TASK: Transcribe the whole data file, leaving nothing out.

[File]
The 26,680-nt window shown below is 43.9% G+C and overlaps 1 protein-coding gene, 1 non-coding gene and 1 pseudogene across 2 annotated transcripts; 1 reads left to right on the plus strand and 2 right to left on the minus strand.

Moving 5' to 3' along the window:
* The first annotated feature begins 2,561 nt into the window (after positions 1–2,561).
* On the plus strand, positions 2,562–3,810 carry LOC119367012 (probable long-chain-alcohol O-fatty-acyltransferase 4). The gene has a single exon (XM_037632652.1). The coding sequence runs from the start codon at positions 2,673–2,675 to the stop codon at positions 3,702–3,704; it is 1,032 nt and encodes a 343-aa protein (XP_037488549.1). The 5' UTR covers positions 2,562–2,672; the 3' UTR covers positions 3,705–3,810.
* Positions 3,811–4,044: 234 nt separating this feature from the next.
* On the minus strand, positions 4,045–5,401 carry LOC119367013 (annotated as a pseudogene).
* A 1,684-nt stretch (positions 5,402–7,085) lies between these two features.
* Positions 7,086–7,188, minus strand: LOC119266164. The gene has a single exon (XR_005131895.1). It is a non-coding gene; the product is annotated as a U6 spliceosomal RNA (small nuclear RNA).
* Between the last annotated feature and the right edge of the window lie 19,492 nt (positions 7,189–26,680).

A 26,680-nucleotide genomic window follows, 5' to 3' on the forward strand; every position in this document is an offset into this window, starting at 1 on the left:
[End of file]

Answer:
The 26,680-nt window shown below is 43.9% G+C and overlaps 1 protein-coding gene, 1 non-coding gene and 1 pseudogene across 2 annotated transcripts; 1 reads left to right on the plus strand and 2 right to left on the minus strand.

Moving 5' to 3' along the window:
* The first annotated feature begins 2,561 nt into the window (after positions 1–2,561).
* On the plus strand, positions 2,562–3,810 carry LOC119367012 (probable long-chain-alcohol O-fatty-acyltransferase 4). The gene has a single exon (XM_037632652.1). The coding sequence runs from the start codon at positions 2,673–2,675 to the stop codon at positions 3,702–3,704; it is 1,032 nt and encodes a 343-aa protein (XP_037488549.1). The 5' UTR covers positions 2,562–2,672; the 3' UTR covers positions 3,705–3,810.
* Positions 3,811–4,044: 234 nt separating this feature from the next.
* On the minus strand, positions 4,045–5,401 carry LOC119367013 (annotated as a pseudogene).
* A 1,684-nt stretch (positions 5,402–7,085) lies between these two features.
* Positions 7,086–7,188, minus strand: LOC119266164. The gene has a single exon (XR_005131895.1). It is a non-coding gene; the product is annotated as a U6 spliceosomal RNA (small nuclear RNA).
* Between the last annotated feature and the right edge of the window lie 19,492 nt (positions 7,189–26,680).

A 26,680-nucleotide genomic window follows, 5' to 3' on the forward strand; every position in this document is an offset into this window, starting at 1 on the left: